What caused BMW to modify their grille?

Before we discuss the ridiculous new nose, let’s first discuss why the brand would have bothered to alter the recognizable BMW kidney grille in the first place. Beamer claims that the M3 and M4 models’ motors are to blame. The new inline 6 motors included in both models, according to them and Autocar, merely required more air. In accordance with marketing conventions, they must also produce more power.

Of course, adding more air and fuel will accomplish that goal more quickly. Despite the new 2 Series’ attractive exterior, BMW need a larger nose to allow for airflow. Of course, its design leader also claims that it is because the 328-inspired shape of the new BMW kidney grille is a nod to earlier models. Regardless, the new look hasn’t been well welcomed, and I’m a loud critic of the nose on the BMW M4.

What caused Jaguar to alter their logo?

Jaguar relocated the leaping cat logo from the hood to the back of the car due to recent pedestrian safety requirements that forbid the use of bulging insignia on the front of vehicles. Jaguar automobiles now have a roaring cat visage on the grill.

Why do owners of BMWs debadge their vehicles?

Debadging describes the procedure of removing a vehicle’s manufacturer’s insignia. The manufacturer’s logo and the emblems identifying the car model are frequently removed symbols.

Debadging is frequently done to hide a model with lesser specifications or to compliment a modified car’s smoothed-out appearance. Some people who drive high-end luxury vehicles opt to remove the badge rather than show off how unique their vehicle is compared to others in its class. Customers of high-end brands of vehicles, such as BMW or Mercedes-Benz, etc., frequently ask to have the badges removed, especially in Europe. Debadging a car, in the opinion of many auto enthusiasts, makes it easier to clean. This is due to the fact that manufacturer emblems have a horrible reputation for catching wax, which is challenging to remove from tiny cracks. Additionally, sleepers are occasionally debadged to cover up any minute signs that they are a high performance car.

Removing the car’s commercial advertising is another typical justification for debadging. Since drivers are not compensated for promoting the business, some opt to have the vehicle’s promotional features removed. Similar to this, movie, television, and advertising studios could decide to have cars in their works debadged in order to avoid suggesting product placement or support of a specific car brand.

While the majority of contemporary automobile emblems are affixed with adhesive and easily removable, certain emblems necessitate varied degrees of bodywork to fill in gaps and mounting holes left behind.

Debadging may also refer to the procedure of removing the front grille’s manufacturer’s logo. The grille is frequently changed out for a simple one, one from a different make and model of car, or one with a more subdued branding from an aftermarket manufacturer like ABT, Irmscher, or Kamei. This is a typical modification method used on leadsleds and kustoms that was developed in the 1940s.

Before committing violations ranging from straightforward toll evasion to more serious ones, criminals have been known to debadge a car.

Why do BMWs have three stripes?

There has been considerable misunderstanding regarding the M Division’s colors’ historical roots for many years. Which is unexpected given that the BMW M’s three red, blue, and bluer-colored stripes are arguably the most well-known color combination in the whole automobile industry. Of course, there are rumors, but for many years the true history of the company’s well-known hues has been at best hazy. That is, up until now.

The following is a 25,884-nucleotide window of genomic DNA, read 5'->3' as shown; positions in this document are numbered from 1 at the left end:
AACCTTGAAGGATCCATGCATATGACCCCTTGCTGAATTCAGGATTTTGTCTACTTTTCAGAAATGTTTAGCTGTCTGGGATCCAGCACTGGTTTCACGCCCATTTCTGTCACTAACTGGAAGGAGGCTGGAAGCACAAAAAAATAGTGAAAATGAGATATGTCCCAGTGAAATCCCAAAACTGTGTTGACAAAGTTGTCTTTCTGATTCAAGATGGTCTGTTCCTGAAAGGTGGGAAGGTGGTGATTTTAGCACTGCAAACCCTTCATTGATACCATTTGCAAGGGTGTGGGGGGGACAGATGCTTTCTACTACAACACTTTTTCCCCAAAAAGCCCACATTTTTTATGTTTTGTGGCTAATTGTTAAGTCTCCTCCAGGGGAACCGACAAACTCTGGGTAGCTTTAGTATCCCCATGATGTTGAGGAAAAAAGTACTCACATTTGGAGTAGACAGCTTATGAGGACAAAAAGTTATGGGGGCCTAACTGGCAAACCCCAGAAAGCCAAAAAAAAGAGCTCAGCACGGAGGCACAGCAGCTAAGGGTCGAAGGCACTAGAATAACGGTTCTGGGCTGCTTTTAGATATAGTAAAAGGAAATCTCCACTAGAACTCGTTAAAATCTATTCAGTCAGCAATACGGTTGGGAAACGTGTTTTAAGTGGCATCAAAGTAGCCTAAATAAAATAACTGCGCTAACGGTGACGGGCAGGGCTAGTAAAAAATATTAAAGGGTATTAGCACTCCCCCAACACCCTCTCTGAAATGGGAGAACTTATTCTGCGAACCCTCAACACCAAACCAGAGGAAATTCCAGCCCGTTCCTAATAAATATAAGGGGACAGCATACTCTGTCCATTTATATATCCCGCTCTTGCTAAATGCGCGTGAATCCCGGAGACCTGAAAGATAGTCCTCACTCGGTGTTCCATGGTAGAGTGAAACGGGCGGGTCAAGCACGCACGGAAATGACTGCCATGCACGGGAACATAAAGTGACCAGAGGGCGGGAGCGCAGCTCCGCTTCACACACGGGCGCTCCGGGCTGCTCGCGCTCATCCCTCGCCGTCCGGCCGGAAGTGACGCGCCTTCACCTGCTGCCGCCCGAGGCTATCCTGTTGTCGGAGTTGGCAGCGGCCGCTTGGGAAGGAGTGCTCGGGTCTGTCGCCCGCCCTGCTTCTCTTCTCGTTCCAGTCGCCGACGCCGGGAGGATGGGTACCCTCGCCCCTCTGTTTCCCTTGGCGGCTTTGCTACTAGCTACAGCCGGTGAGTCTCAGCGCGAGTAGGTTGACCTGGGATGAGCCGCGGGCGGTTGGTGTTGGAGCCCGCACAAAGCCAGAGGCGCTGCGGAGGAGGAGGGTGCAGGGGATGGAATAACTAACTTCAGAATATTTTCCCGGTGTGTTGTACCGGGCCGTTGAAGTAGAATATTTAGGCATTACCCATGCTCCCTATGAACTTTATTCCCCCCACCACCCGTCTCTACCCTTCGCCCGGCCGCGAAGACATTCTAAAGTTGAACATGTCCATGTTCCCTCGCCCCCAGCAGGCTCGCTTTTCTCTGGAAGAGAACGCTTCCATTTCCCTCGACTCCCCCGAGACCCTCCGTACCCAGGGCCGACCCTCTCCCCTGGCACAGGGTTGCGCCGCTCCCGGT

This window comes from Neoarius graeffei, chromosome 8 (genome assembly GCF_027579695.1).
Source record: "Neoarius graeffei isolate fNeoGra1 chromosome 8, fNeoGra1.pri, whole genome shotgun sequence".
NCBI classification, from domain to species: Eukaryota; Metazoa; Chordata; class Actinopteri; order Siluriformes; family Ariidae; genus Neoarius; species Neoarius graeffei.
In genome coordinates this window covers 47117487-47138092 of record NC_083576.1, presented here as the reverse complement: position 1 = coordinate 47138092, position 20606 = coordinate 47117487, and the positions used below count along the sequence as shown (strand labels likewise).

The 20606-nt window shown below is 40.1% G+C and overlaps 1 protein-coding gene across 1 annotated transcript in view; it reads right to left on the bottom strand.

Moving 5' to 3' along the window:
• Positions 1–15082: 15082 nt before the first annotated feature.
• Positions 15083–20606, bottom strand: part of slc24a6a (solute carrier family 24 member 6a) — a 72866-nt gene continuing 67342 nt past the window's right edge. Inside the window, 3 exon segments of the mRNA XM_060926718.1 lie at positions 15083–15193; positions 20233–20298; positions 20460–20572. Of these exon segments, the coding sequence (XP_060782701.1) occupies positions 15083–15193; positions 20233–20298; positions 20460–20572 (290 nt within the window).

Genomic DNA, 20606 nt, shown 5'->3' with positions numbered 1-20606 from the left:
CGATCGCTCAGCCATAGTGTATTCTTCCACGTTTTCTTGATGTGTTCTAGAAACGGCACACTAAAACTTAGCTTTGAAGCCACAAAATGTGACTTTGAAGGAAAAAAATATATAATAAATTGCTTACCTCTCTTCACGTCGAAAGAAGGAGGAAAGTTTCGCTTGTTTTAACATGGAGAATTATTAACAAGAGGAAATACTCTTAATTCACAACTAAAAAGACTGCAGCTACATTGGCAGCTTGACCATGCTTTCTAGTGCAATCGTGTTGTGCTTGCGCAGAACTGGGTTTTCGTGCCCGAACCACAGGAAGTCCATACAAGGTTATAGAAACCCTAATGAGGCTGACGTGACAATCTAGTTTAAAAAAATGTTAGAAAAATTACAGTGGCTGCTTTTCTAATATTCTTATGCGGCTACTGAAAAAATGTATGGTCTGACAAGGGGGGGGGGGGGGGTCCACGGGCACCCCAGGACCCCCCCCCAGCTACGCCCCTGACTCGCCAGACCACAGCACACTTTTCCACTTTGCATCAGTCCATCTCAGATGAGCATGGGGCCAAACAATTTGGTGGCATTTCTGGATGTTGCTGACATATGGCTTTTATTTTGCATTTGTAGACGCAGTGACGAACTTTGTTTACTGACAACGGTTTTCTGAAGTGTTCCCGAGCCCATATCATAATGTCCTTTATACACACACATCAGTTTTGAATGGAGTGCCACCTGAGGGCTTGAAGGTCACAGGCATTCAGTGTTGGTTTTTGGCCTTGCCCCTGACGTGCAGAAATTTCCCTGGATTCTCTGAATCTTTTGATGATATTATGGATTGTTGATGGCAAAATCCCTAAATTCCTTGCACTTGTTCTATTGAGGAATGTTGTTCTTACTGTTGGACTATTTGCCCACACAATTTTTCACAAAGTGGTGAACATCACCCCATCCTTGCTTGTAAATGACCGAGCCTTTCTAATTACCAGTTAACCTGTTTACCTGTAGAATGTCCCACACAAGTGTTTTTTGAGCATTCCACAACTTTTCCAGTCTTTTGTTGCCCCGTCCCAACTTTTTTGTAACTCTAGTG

After losing to Ford repeatedly with its customer teams, BMW established the M Division in the 1970s. In essence, BMW took Jochan Neerpasch away from Ford’s factory racing team and hired him as the manager of BMW M, its own brand-new factory racing squad.

Neerpasch took Hans-Joachim Stuck, a rising star at Ford, with him when he left Ford to join BMW’s recently established M Division.

BMW needed sponsors when it was developing its now-iconic M Division, just like any other racing team. Therefore, before really launching a racing product onto the track, BMW did some research and came to the conclusion that it needed Texaco, which at the time was Ford’s sponsor, as its primary partner.

Therefore, the Bavarians created a logo and racing livery with three stripes, one of which was red, the color of Texaco’s insignia, in an effort to court Texaco.

Since it is a similar shade of blue to the Bavarian flag colors included in its own Roundel, a light blue stripe was placed opposite the red stripe to signify BMW. A purple tint, intended to resemble a blend of the two colors—a lovely transition between the colors, if you will—was sandwiched between the red and the light blue.

Then, in an effort to get Texaco as the M Division’s sponsor, this three-stripe livery was employed. The “red” was intended to serve as Texaco’s hook. But the agreement between BMW and Texaco collapsed before BMW had deployed a M Division product on the field. Although we don’t quite know why, we do know that the agreement fell through before it even got started.

BMW had nonetheless already created the logo and livery and really liked it. Therefore, BMW M made the decision to embrace it, giving rise to the enduring three-stripe “/M” badge.

The purple tint in the /M logo changed to a dark blue color over time, which was one of the most significant alterations.

When we previously covered the history of the M logo, we were unknowingly only roughly 90% accurate. There has been some additional uncertainty since then. As a result, we decided to get in touch with one of our sources at BMW Romania, Alex Seremet, who has hosted Jochen Neerpasch personally at various BMW events and has actually spoken to him about this same topic.

The real story is that BMW intended to work with Texaco; the contract went through, but BMW M still loved the logo and livery, so if you want to boring your buddies at the bar about where the colors for the BMW M emblem came from, you can tell them that. And don’t forget to mention that you heard it here.